There may be a plurality of contacts 210 coupled to the gate electrode 204 and the drain/source 206. The contacts 210 may be formed through the ILD layer 208 with suitable photolithography and etching techniques. Generally, these photolithography techniques involve depositing a photoresist material, which is masked, exposed, and developed to expose portions of the ILD layer 208 that are to be removed. The remaining photoresist material protects the underlying material from subsequent processing steps, such as etching.

The contacts 210 may comprise a barrier/adhesion layer (not shown) to prevent diffusion and provide better adhesion for the contacts 210. In an embodiment, the barrier layer is formed of one or more layers of titanium, titanium nitride, tantalum, tantalum nitride, or the like. The barrier layer may be formed through chemical vapor deposition, although other techniques could alternatively be used.

The contacts 210 may be formed of any suitable conductive material, such as a highly-conductive, low-resistive metal, elemental metal, transition metal, or the like. In accordance with an embodiment, the contacts 210 are formed of tungsten, although other materials, such as copper, could alternatively be utilized. In an embodiment in which the contacts 210 are formed of tungsten, the contacts 210 may be deposited by CVD techniques known in the art, although any method of formation could alternatively be used.

After the contacts 210 are formed, there may be a plurality of interconnect layers formed over the ILD layer 208. For simplicity, only two interconnect layers are illustrated to represent the inventive aspects of various embodiments. A first interconnect layer 212 is formed over the ILD layer 208. As shown in FIG. 4, the first interconnect layer 212 may comprise metal lines 214 and 216 coupled to the gate electrode 204 and the drain/source region 206 respectively. The metal lines 214 and 216 may be made through any suitable formation process (e.g., lithography with etching, damascene, dual damascene, or the like) and may be formed using suitable conductive materials such as copper, aluminum, aluminum alloys, copper alloys or the like.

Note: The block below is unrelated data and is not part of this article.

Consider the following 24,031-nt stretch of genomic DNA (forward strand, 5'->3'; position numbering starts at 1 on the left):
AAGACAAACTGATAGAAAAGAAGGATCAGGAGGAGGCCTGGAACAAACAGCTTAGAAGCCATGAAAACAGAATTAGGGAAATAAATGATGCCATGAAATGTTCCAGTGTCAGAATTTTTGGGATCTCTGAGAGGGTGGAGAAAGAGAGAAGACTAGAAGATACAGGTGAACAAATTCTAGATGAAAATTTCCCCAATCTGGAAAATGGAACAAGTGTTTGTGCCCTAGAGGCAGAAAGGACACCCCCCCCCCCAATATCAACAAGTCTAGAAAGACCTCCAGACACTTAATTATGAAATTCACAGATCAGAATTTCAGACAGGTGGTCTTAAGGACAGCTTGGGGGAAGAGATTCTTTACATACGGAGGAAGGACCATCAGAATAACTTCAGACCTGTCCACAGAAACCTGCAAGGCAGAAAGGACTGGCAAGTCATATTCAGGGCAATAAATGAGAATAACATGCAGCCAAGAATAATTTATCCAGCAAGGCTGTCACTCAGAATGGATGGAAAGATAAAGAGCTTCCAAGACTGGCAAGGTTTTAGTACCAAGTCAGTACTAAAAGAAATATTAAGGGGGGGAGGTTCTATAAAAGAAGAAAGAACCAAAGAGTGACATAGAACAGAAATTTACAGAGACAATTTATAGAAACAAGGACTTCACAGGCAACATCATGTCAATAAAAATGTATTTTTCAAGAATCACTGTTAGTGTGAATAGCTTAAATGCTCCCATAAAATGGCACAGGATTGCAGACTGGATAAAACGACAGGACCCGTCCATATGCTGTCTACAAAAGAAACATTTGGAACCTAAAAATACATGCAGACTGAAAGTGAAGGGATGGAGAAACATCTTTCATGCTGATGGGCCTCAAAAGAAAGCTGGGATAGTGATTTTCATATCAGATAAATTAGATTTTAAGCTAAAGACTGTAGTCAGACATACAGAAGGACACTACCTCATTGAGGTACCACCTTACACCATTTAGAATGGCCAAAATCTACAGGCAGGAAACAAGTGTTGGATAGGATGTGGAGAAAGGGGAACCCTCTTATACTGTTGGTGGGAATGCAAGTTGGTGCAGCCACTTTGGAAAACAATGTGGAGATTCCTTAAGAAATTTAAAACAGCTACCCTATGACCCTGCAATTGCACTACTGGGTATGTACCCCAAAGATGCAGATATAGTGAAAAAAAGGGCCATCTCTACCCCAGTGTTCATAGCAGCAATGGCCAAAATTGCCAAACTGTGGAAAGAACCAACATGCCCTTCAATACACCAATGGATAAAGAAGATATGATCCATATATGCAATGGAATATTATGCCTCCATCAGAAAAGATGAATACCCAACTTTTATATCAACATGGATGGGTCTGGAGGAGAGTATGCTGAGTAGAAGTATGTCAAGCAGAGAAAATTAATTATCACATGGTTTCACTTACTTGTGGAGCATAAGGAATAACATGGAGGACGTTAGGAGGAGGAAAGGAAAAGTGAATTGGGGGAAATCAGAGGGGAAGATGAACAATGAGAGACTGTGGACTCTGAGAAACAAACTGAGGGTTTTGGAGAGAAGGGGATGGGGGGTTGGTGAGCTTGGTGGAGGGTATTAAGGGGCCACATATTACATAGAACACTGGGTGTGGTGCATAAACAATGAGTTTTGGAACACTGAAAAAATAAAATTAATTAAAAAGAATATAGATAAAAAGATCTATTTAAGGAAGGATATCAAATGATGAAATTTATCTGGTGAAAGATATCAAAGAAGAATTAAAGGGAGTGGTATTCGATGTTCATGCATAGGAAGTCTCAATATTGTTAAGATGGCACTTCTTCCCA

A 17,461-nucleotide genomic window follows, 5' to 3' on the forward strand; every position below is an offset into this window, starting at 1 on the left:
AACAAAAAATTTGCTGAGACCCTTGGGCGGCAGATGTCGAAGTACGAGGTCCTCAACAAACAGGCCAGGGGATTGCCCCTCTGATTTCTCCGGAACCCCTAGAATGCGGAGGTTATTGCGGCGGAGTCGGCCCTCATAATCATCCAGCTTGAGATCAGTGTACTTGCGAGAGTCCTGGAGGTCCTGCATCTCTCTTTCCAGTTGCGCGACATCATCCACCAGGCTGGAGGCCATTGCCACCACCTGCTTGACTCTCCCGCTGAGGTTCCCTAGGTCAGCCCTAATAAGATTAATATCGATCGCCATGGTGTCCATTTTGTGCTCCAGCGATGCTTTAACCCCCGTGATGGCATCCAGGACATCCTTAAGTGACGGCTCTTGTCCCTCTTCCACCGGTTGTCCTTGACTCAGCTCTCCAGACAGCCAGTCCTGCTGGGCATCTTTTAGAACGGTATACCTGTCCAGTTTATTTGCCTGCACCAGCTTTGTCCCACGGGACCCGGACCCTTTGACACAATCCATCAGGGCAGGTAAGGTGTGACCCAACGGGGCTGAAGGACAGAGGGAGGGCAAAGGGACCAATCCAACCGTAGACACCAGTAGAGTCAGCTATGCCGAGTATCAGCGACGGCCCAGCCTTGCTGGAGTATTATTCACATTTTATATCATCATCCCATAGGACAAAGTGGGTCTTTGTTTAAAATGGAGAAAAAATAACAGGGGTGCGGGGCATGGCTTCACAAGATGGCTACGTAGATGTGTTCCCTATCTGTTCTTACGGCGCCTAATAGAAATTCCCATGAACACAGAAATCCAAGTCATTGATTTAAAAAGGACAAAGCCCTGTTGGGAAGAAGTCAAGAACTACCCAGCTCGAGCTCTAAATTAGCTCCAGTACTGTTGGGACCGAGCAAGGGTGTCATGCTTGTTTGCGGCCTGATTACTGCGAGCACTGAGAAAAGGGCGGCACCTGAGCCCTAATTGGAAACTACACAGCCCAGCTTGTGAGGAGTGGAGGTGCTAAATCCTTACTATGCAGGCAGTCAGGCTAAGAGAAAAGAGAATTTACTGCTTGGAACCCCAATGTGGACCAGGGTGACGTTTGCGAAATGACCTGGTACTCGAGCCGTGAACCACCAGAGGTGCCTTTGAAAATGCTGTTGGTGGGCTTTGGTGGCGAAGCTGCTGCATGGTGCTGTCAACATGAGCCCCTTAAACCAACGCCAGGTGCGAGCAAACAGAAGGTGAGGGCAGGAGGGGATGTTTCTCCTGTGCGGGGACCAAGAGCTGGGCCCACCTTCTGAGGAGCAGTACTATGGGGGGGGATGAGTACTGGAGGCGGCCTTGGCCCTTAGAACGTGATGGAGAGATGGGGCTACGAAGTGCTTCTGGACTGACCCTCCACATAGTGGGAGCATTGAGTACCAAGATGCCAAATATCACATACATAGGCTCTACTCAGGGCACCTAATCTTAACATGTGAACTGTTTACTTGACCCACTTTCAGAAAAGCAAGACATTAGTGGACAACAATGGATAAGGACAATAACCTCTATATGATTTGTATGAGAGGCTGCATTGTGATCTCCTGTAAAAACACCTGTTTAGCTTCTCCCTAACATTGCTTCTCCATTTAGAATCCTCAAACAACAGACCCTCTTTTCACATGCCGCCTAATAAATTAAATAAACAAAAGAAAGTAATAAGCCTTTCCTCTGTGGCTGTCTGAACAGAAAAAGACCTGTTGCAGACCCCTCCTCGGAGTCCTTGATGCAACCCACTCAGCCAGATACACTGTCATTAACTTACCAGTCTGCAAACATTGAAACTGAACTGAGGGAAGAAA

A second interconnect layer 222 is formed over the first interconnect layer 212. The second interconnect layer 222 may include bonding pads 224 and 226. In accordance with an embodiment, the bonding pads 224 and 226 are formed of conductive materials such as copper and the like. As shown in FIG. 3, the bonding pads 224 and 226 are electrically coupled to metal lines 214 and 216 respectively through vias 228.

The second semiconductor wafer 120 shown in FIG. 4 is stacked on top of the first semiconductor wafer 110. The second semiconductor wafer 120 may comprise the logic circuit 100C. The logic circuit 100C may comprise a variety of logic circuits suitable for image processing. In accordance with an embodiment, the second semiconductor wafer 120 comprises digital circuits. In order to further reduce form factor and increase circuit density, the second semiconductor wafer 120 may be fabricated on a smaller process node.

The second semiconductor wafer 120 further comprises bonding pads 254 and 256. As shown in FIG. 4, the bonding pads 254 and 256 are aligned face-to-face with the bonding pads 224 and 226 respectively. Furthermore, the bonding pads such as 254 and the bonding pads such as 224 are bonded together to form a uniform bonded structure. In other words, the bonding pads such as 254 and 224 are the bonding medium of the stacked semiconductor structure. The bonding process of the first semiconductor wafer 110 and the second semiconductor wafer 120 will be described in detail below with respect to FIG. 8.